California solar energy CEOs aim to confuse net metering issue, preserve profits
Published: June 24, 2013 at 10:58 am
A recent guest opinion in the June 7 issue of the Arizona Capitol Times “Utility customers have option of installing rooftop solar systems,” authored by the CEOs of several California rooftop solar companies, got only two things right. One was the title.
Our customers do have the option of installing rooftop solar systems.
It’s an option we support, now and for the future. But to preserve that choice without driving up the rates of more than 1 million customers who do not have solar, we must address the current net metering rules.
That is the reason behind the stakeholder workshops we convened earlier this year to evaluate the issue, and that is what will drive the proposal we intend to file with the Arizona Corporation Commission in July.
For these California solar companies to claim otherwise is premature and inaccurate. There has been no discussion of eliminating the compensation rooftop solar customers receive for the power they produce. What we want is to compensate them fairly, and to avoid forcing other customers to pay more to subsidize solar.
Here’s what they are not telling you about net metering: They don’t want to change the current net metering incentive because a change would hurt their bottom lines. The men who penned the column may portray their companies as altruistic and consumer-focused, but they are in Arizona to make money. In fact, despite already receiving millions of dollars in federal tax incentives, SolarCity has sued the federal government demanding additional subsidies from the 2009 Obama Stimulus Plan. The spin being employed by these companies is solely aimed at confusing the net metering issue rather than discussing it.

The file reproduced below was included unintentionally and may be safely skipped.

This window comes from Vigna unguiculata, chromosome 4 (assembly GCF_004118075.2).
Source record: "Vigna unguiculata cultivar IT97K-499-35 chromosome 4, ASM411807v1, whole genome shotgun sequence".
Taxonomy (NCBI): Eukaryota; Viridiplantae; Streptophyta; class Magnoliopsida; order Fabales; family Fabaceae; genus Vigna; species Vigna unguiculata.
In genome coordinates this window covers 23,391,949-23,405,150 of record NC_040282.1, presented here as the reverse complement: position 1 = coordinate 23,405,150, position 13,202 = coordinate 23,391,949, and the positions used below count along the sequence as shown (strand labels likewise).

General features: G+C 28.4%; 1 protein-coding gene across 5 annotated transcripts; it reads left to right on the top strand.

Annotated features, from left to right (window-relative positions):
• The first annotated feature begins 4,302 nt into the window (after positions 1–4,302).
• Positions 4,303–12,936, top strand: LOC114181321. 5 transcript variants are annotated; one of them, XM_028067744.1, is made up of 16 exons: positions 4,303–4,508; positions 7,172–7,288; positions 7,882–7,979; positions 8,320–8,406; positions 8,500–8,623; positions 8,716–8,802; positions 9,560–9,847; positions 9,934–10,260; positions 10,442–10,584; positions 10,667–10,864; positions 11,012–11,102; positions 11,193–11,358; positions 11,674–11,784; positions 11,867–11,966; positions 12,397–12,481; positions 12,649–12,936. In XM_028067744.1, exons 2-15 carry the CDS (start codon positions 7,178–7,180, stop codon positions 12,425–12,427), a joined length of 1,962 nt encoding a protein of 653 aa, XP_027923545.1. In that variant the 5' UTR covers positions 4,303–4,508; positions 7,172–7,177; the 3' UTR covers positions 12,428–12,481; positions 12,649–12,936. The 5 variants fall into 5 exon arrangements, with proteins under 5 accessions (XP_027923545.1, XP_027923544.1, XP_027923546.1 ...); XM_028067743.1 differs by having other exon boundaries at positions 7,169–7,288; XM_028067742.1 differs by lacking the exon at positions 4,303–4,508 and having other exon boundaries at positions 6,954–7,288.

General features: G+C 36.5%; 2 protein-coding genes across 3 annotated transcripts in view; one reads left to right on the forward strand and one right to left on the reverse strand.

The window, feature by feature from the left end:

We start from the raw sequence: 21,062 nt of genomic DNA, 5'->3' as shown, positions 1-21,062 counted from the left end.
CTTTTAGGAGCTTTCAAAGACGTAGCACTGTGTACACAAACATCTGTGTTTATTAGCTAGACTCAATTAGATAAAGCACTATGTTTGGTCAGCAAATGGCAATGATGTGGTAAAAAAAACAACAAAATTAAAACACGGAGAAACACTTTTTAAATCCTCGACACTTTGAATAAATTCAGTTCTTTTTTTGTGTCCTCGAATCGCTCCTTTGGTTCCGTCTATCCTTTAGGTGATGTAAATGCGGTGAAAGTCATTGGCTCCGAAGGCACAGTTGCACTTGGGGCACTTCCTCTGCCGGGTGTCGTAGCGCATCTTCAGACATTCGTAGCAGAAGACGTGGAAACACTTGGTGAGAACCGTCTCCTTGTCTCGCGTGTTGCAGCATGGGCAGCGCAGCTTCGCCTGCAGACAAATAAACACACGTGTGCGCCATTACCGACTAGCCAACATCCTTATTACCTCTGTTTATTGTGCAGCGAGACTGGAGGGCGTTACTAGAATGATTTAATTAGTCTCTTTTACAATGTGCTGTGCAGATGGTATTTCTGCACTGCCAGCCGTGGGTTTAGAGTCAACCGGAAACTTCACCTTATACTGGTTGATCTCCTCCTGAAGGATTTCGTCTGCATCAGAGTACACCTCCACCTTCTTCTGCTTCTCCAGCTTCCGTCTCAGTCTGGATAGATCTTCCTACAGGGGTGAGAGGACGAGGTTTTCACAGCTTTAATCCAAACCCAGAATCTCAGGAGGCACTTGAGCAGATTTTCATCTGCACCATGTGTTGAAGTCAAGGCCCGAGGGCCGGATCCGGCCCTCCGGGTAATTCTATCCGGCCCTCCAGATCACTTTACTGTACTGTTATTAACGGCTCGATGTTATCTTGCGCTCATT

The Arizona Corporation Commission sets rates to be affordable for all Arizona customers and ensures Arizona’s complex electricity infrastructure is positioned to meet the state’s energy needs reliably and efficiently for years to come. This leads us to the one other thing the solar CEOs got right. The ACC ultimately needs to look out for the interests of all customers when it comes to net metering. Not the corporate interests of Sunrun, SolarCity, Sungevity and Clean Power Finance. To be fair to all customers means that the current net metering rules cannot continue to unfairly shift costs from customers who choose to install rooftop solar systems to those that do not or cannot.
So let’s really look out for Arizona electricity customers. Let’s find a solution that allows customers to have the option of installing solar, compensates them fairly for the energy they produce, and does not raise rates or potentially impact future reliability for our customers. You won’t hear that from these California solar leasing companies because that’s not their obligation — it’s ours.
— Mark Schiavoni is executive vice president, operations for Arizona Public Service Company (APS).